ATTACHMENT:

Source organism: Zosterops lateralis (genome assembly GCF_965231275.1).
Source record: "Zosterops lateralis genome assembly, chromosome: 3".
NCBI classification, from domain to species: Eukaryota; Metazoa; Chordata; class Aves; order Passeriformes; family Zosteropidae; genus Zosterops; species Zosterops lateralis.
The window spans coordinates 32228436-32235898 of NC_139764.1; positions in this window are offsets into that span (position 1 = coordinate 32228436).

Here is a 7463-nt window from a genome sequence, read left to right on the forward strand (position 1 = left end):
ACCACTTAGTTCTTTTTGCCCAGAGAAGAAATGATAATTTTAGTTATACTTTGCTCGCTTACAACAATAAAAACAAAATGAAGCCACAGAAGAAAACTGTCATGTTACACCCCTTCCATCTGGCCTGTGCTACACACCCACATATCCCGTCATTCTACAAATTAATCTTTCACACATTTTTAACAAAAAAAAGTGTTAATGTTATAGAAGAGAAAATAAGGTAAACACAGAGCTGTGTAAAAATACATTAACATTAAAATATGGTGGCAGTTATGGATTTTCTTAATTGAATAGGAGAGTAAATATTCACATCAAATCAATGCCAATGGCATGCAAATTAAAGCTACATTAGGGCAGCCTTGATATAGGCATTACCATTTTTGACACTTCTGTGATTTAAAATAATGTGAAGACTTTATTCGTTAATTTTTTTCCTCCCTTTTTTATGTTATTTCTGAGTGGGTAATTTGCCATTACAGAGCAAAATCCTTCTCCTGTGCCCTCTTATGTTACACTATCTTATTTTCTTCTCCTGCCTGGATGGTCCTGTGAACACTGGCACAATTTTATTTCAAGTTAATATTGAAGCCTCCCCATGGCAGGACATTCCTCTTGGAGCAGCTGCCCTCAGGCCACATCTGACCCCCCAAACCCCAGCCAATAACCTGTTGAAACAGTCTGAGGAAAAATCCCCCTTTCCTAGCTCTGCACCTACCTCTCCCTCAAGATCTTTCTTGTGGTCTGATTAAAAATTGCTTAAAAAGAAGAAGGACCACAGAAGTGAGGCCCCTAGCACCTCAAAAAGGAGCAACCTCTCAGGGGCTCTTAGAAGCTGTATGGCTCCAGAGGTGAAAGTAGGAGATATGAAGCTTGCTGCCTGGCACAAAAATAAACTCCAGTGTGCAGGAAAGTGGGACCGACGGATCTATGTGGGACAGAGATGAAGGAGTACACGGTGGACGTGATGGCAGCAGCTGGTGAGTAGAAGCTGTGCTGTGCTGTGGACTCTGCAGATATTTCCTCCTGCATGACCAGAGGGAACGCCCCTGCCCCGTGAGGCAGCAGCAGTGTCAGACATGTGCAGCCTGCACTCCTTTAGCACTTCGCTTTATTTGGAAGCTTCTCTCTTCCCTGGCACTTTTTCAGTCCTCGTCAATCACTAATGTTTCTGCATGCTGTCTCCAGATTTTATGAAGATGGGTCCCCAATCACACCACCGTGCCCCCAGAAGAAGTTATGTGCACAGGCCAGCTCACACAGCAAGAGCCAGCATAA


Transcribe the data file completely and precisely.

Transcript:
Source organism: Zosterops lateralis (genome assembly GCF_965231275.1).
Source record: "Zosterops lateralis genome assembly, chromosome: 3".
NCBI classification, from domain to species: Eukaryota; Metazoa; Chordata; class Aves; order Passeriformes; family Zosteropidae; genus Zosterops; species Zosterops lateralis.
The window spans coordinates 32228436-32235898 of NC_139764.1; positions in this window are offsets into that span (position 1 = coordinate 32228436).

Here is a 7463-nt window from a genome sequence, read left to right on the forward strand (position 1 = left end):
ACCACTTAGTTCTTTTTGCCCAGAGAAGAAATGATAATTTTAGTTATACTTTGCTCGCTTACAACAATAAAAACAAAATGAAGCCACAGAAGAAAACTGTCATGTTACACCCCTTCCATCTGGCCTGTGCTACACACCCACATATCCCGTCATTCTACAAATTAATCTTTCACACATTTTTAACAAAAAAAAGTGTTAATGTTATAGAAGAGAAAATAAGGTAAACACAGAGCTGTGTAAAAATACATTAACATTAAAATATGGTGGCAGTTATGGATTTTCTTAATTGAATAGGAGAGTAAATATTCACATCAAATCAATGCCAATGGCATGCAAATTAAAGCTACATTAGGGCAGCCTTGATATAGGCATTACCATTTTTGACACTTCTGTGATTTAAAATAATGTGAAGACTTTATTCGTTAATTTTTTTCCTCCCTTTTTTATGTTATTTCTGAGTGGGTAATTTGCCATTACAGAGCAAAATCCTTCTCCTGTGCCCTCTTATGTTACACTATCTTATTTTCTTCTCCTGCCTGGATGGTCCTGTGAACACTGGCACAATTTTATTTCAAGTTAATATTGAAGCCTCCCCATGGCAGGACATTCCTCTTGGAGCAGCTGCCCTCAGGCCACATCTGACCCCCCAAACCCCAGCCAATAACCTGTTGAAACAGTCTGAGGAAAAATCCCCCTTTCCTAGCTCTGCACCTACCTCTCCCTCAAGATCTTTCTTGTGGTCTGATTAAAAATTGCTTAAAAAGAAGAAGGACCACAGAAGTGAGGCCCCTAGCACCTCAAAAAGGAGCAACCTCTCAGGGGCTCTTAGAAGCTGTATGGCTCCAGAGGTGAAAGTAGGAGATATGAAGCTTGCTGCCTGGCACAAAAATAAACTCCAGTGTGCAGGAAAGTGGGACCGACGGATCTATGTGGGACAGAGATGAAGGAGTACACGGTGGACGTGATGGCAGCAGCTGGTGAGTAGAAGCTGTGCTGTGCTGTGGACTCTGCAGATATTTCCTCCTGCATGACCAGAGGGAACGCCCCTGCCCCGTGAGGCAGCAGCAGTGTCAGACATGTGCAGCCTGCACTCCTTTAGCACTTCGCTTTATTTGGAAGCTTCTCTCTTCCCTGGCACTTTTTCAGTCCTCGTCAATCACTAATGTTTCTGCATGCTGTCTCCAGATTTTATGAAGATGGGTCCCCAATCACACCACCGTGCCCCCAGAAGAAGTTATGTGCACAGGCCAGCTCACACAGCAAGAGCCAGCATAA